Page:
Heroin use can cause damage to the brain and changes in the function of the brain in specific areas. For example, researchers believe that heroin exposure can cause changes in behavior, decision-making, and thinking. These changes can be short- and long-term.
With heroin, the brain develops a tolerance to the drug very quickly. It can happen even using heroin only once. Drug tolerance means that someone’s brain and body need higher doses to achieve the same effect. Tolerance occurs so quickly with heroin because it’s a powerful, fast-acting drug and the brain creates additional opioid receptor sites when it’s exposed to the effects of heroin.
Someone who develops a tolerance for heroin may not even get high from the drug anymore, but they keep using it because they’re dependent on it.
When someone uses heroin, there are other ways it can affect the brain as well. For example, once someone uses the drug as was touched on, it slows their breathing. It may be fairly minimal with lower doses of heroin, and the person may not overdose, but whenever the respiratory system is slowed in any way, the brain receives less oxygen.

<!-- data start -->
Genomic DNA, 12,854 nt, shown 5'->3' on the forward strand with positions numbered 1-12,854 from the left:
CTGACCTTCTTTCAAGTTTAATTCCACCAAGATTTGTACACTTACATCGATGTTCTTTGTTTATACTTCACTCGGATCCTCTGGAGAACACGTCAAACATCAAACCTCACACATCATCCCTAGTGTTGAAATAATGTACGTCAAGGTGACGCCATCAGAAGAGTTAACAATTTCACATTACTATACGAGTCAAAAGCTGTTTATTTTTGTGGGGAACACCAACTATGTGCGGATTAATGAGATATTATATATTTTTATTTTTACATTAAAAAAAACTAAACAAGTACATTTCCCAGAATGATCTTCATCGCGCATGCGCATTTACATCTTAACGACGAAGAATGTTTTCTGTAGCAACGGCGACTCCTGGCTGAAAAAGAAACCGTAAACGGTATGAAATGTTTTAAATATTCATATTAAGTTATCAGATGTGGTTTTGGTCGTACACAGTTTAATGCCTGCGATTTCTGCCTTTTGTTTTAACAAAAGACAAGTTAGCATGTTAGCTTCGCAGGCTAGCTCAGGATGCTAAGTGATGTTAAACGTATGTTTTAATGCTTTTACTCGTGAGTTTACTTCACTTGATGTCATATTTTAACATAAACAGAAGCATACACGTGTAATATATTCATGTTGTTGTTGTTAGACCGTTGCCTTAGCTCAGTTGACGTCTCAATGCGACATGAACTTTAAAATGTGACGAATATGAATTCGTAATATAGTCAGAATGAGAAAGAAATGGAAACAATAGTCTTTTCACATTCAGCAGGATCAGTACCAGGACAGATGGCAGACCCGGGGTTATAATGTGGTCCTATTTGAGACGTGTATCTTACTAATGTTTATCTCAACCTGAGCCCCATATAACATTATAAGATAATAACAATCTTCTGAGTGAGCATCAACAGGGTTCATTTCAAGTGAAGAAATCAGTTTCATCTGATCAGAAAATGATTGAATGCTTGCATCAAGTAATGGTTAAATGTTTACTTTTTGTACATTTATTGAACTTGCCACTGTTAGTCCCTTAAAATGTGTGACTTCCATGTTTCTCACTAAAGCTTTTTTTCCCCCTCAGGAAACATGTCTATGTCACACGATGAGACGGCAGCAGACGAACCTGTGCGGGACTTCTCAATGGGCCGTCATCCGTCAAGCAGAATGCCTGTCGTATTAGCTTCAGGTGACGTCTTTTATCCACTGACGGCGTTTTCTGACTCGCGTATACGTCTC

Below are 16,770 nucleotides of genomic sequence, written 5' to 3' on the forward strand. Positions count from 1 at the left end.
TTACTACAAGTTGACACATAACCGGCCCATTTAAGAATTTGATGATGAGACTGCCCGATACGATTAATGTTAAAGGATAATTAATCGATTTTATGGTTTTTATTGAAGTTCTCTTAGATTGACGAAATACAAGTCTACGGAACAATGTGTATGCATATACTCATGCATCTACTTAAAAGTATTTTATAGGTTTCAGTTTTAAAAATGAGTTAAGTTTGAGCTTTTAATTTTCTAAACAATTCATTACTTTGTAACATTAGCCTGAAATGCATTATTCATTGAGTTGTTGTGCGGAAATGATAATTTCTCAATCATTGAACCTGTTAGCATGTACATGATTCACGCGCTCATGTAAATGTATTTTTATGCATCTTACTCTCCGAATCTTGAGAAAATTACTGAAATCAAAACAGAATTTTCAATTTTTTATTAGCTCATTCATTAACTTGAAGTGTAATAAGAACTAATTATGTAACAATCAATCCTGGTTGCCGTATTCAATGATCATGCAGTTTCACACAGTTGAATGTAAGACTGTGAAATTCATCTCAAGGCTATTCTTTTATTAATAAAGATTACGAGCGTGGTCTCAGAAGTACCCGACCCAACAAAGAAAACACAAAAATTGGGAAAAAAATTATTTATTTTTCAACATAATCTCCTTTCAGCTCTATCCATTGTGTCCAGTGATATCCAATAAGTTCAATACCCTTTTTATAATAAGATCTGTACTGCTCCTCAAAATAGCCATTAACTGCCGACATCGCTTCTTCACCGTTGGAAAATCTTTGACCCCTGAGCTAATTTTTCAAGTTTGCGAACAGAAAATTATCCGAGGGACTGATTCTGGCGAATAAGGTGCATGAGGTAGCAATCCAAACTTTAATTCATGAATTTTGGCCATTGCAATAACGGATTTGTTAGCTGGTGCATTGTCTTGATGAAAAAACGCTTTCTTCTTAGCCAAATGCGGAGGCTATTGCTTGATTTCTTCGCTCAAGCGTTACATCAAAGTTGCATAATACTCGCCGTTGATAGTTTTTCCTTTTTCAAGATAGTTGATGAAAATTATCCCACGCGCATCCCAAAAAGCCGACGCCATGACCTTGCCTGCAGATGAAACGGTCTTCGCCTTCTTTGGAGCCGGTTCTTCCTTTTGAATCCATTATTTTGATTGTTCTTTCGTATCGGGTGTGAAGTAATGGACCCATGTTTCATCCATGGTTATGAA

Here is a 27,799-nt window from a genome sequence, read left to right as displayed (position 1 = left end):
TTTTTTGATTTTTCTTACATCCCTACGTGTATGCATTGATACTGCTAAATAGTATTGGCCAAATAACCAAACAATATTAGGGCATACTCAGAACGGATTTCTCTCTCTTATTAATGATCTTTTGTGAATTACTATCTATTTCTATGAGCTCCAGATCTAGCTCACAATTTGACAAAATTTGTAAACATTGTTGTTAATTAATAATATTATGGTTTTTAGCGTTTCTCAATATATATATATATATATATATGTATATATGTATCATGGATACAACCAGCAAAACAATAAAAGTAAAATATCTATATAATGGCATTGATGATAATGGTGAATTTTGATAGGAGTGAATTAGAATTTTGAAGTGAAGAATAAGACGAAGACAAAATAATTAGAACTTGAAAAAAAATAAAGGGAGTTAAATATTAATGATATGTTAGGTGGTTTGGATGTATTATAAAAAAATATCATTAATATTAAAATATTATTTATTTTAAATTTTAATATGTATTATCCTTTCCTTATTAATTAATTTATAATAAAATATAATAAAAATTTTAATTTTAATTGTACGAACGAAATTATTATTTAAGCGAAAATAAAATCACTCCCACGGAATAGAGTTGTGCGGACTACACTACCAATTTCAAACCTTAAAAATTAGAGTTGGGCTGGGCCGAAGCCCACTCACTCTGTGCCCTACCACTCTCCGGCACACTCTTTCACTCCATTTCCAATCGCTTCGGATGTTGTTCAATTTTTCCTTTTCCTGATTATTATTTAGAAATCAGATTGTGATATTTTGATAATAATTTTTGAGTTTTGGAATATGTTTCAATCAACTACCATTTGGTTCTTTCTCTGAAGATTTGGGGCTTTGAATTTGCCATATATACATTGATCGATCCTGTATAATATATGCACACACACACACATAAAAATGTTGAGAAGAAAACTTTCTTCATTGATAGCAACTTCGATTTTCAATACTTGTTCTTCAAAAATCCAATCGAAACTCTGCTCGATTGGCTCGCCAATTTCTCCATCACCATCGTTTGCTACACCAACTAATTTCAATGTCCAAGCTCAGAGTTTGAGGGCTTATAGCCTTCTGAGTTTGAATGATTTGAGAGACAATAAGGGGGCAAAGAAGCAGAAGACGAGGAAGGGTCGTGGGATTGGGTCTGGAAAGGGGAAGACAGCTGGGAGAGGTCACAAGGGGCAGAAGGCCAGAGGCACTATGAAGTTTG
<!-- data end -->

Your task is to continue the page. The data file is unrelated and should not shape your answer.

When someone’s brain isn’t receiving an adequate amount of oxygen, it can lead to brain damage.
Some research shows that abusing heroin can also cause brain damage with effects similar to Alzheimer’s disease.
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What Are the Signs and Symptoms of Heroin Use?
Heroin is a psychoactive substance synthesized from the opium poppy plant. When someone uses heroin, it converts to morphine in their body. Morphine and other prescription opioids are used medically to relieve moderate to severe pain. Heroin can also relieve pain, but it has no accepted medical uses in the United States.
Instead, heroin is used as a recreational drug. When someone abuses heroin, it depresses the central nervous system. It can also create feelings of euphoria, and a pleasant feeling of well-being. The high heroin creates is why it’s so frequently abused.
Sometimes people may start out abusing prescription opioids, and then they then move to abusing heroin because it’s cheaper, easier to obtain and in some cases more potent.
Heroin binds to opioid receptors in the central nervous system when someone uses it. This activity is what creates the high associated with heroin, and also slows the central nervous system.